- Obama not worried about Ebola at upcoming African summit in D.C.
- Obama: ‘We tortured some folks’ after 9/11
- Obama administration asked whole D.C. Circuit to take on major Obamacare case
- Mark Levin: Topple GOP leadership or country will ‘unravel’
- Massachusetts to let police chief deny gun buys to those deemed unfit
- John Kerry condemns attack on Israeli soldiers, kidnapping
- U.S. starts to evacuate American Ebola patients from West Africa: Report
- Geraldo slammed as ‘dummy’ for backing Clinton’s bin Laden claim
- Israeli spokesman: No need to debate who broke the cease-fire
- 35 Palestinians killed; Israeli officer missing
By Orrin G. Hatch
Procedural changes impede the chamber's traditional deliberative function
Topic - Norman J. Ornstein
Sen. Daniel K. Inouye's death last week ended the more than 50-year reign of the Senate "lions" — a select group of iconic, long-serving members whose presence connected the chamber to some of the most important events of the past half-century.
While Republicans rarely brought up former President George W. Bush at their convention last week, Democrats gleefully have paraded him through theirs, saying he left President Obama a mess he's still working to clean up.
To many Washington outsiders, congressional ethics is an oxymoron or fodder for late-night comedians, but watchdogs and longtime Washington observers point to one hopeful sign — an office they believe is helping members take ethics rules more seriously.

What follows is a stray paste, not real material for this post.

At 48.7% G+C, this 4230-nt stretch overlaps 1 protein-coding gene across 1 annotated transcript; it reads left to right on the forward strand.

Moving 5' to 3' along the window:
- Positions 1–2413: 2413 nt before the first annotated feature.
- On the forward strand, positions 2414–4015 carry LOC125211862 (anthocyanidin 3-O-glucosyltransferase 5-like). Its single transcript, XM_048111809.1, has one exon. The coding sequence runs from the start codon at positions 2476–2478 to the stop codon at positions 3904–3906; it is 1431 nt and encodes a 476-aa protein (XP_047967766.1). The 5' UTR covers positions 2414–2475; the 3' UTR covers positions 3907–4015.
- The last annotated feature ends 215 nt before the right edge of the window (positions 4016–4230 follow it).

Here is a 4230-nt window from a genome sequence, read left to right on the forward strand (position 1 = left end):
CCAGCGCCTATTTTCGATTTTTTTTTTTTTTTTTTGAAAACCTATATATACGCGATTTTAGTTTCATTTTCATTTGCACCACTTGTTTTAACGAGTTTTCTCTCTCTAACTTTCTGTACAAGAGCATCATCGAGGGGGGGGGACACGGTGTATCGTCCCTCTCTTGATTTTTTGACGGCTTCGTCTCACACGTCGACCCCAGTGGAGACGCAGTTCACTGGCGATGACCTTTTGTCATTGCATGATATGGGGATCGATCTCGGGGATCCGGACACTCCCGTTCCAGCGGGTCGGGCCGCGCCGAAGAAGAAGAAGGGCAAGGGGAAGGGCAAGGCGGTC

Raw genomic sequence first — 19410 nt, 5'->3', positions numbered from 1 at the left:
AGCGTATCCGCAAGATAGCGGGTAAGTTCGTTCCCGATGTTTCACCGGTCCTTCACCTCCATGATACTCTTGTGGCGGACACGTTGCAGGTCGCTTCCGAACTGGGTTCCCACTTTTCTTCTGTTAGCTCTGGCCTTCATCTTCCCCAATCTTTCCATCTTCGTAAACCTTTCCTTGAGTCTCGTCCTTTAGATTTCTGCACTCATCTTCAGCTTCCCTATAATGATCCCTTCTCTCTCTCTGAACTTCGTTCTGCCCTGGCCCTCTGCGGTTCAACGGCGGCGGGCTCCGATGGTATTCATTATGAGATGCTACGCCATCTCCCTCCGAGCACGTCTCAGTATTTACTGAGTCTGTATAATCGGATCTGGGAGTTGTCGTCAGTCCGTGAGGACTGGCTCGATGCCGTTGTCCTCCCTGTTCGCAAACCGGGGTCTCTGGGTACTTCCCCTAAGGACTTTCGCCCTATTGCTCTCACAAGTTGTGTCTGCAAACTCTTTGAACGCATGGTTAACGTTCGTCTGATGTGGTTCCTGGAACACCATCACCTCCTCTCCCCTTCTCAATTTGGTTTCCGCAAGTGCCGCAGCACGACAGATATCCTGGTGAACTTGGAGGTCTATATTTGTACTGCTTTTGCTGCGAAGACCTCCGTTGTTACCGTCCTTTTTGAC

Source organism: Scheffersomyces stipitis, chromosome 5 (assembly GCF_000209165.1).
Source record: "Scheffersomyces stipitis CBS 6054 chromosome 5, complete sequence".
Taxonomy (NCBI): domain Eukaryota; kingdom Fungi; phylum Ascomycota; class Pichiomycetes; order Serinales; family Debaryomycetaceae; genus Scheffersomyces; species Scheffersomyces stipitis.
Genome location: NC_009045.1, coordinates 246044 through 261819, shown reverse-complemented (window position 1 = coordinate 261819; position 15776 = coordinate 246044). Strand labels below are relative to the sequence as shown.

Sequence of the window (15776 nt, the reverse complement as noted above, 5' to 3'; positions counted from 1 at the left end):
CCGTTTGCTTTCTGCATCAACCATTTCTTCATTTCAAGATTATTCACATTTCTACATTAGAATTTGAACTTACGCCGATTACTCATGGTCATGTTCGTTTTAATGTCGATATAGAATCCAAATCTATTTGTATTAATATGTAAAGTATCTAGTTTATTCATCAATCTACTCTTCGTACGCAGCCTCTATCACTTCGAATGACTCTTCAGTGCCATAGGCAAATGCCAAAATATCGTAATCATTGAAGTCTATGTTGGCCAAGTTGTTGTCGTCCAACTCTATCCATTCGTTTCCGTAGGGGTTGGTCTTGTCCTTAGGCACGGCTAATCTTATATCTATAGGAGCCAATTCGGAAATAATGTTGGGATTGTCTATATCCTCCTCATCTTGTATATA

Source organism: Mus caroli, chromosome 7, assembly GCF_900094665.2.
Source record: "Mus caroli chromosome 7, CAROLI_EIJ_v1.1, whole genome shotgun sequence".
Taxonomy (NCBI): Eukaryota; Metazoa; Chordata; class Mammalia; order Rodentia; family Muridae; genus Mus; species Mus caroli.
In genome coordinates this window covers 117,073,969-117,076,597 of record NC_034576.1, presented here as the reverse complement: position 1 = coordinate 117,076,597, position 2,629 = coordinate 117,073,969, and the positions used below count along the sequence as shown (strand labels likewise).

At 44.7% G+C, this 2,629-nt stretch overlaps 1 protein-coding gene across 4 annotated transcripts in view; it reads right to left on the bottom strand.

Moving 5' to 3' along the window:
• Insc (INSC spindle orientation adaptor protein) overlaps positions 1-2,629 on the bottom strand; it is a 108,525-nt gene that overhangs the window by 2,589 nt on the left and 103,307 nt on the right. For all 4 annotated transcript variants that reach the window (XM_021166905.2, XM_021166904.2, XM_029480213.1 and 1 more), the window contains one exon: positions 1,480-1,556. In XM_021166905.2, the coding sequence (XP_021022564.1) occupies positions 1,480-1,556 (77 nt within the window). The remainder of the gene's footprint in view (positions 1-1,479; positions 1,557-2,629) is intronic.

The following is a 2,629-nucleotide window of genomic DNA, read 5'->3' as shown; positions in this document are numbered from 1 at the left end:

President Obama has distanced himself from the congressional supercommittee — politically and geographically — in a strategy aimed at avoiding political risk rather than putting his leadership on the line for a long-shot deal, analysts say.
Republicans stand to be the political winners coming out of the 2010 national census, as congressional redistricting will likely make the "average" lawmakers slightly more conservative while cementing GOP control of the House of Representatives, a panel of electoral experts predicted Monday.
Three months after Senate leaders reached a gentlemen's agreement aimed in part at clearing a backlog of judicial nominations, the chamber is on pace to confirm more nominees in 2011 than in several years.
Newly minted Republican lawmakers who stormed state legislatures with vows of fixing the economy and controlling spending also are tackling social issues, such as gun laws and immigration, with minimal Democratic resistance.
The public panned it. Republicans obstructed it. Many Democrats fled from it. Even so, the session of Congress now drawing to a close was the most productive in nearly a half-century.
"You don't want to have a pledge that you made very visibly being reneged upon," said Norman Ornstein of the American Enterprise Institute, a conservative-leaning think tank. "And if it's being done by others, you want to put the kibosh on it as quickly as you can. So I wouldn't put it entirely through the prism of an election."
"This is not going to be the factor that determines these elections, even at the margins," he said.